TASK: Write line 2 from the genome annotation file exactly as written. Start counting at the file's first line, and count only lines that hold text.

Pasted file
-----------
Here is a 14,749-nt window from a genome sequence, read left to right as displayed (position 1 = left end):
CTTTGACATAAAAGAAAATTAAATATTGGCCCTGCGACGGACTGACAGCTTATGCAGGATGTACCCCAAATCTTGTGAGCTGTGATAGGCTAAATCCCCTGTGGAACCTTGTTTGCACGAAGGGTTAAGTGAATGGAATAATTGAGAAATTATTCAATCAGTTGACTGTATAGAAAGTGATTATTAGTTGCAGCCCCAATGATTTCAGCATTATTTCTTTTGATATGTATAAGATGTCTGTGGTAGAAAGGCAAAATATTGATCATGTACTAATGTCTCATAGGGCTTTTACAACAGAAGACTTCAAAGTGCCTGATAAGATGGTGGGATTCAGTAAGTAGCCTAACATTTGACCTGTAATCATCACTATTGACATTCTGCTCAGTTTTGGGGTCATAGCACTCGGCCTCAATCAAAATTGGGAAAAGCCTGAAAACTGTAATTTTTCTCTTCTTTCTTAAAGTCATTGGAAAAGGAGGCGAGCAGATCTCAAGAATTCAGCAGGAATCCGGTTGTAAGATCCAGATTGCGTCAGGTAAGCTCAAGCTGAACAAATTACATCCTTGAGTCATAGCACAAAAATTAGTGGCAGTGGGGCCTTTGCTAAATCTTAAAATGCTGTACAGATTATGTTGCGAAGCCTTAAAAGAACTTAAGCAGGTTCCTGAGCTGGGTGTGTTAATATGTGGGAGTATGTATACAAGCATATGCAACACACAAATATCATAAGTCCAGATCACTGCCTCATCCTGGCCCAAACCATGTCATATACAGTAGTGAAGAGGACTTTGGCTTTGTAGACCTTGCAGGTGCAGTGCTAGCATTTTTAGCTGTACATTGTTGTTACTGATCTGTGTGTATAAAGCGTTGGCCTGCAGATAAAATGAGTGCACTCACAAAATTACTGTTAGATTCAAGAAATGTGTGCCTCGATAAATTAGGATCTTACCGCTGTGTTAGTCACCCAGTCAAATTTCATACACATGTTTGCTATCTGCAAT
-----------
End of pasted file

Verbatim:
CTTTGACATAAAAGAAAATTAAATATTGGCCCTGCGACGGACTGACAGCTTATGCAGGATGTACCCCAAATCTTGTGAGCTGTGATAGGCTAAATCCCCTGTGGAACCTTGTTTGCACGAAGGGTTAAGTGAATGGAATAATTGAGAAATTATTCAATCAGTTGACTGTATAGAAAGTGATTATTAGTTGCAGCCCCAATGATTTCAGCATTATTTCTTTTGATATGTATAAGATGTCTGTGGTAGAAAGGCAAAATATTGATCATGTACTAATGTCTCATAGGGCTTTTACAACAGAAGACTTCAAAGTGCCTGATAAGATGGTGGGATTCAGTAAGTAGCCTAACATTTGACCTGTAATCATCACTATTGACATTCTGCTCAGTTTTGGGGTCATAGCACTCGGCCTCAATCAAAATTGGGAAAAGCCTGAAAACTGTAATTTTTCTCTTCTTTCTTAAAGTCATTGGAAAAGGAGGCGAGCAGATCTCAAGAATTCAGCAGGAATCCGGTTGTAAGATCCAGATTGCGTCAGGTAAGCTCAAGCTGAACAAATTACATCCTTGAGTCATAGCACAAAAATTAGTGGCAGTGGGGCCTTTGCTAAATCTTAAAATGCTGTACAGATTATGTTGCGAAGCCTTAAAAGAACTTAAGCAGGTTCCTGAGCTGGGTGTGTTAATATGTGGGAGTATGTATACAAGCATATGCAACACACAAATATCATAAGTCCAGATCACTGCCTCATCCTGGCCCAAACCATGTCATATACAGTAGTGAAGAGGACTTTGGCTTTGTAGACCTTGCAGGTGCAGTGCTAGCATTTTTAGCTGTACATTGTTGTTACTGATCTGTGTGTATAAAGCGTTGGCCTGCAGATAAAATGAGTGCACTCACAAAATTACTGTTAGATTCAAGAAATGTGTGCCTCGATAAATTAGGATCTTACCGCTGTGTTAGTCACCCAGTCAAATTTCATACACATGTTTGCTATCTGCAAT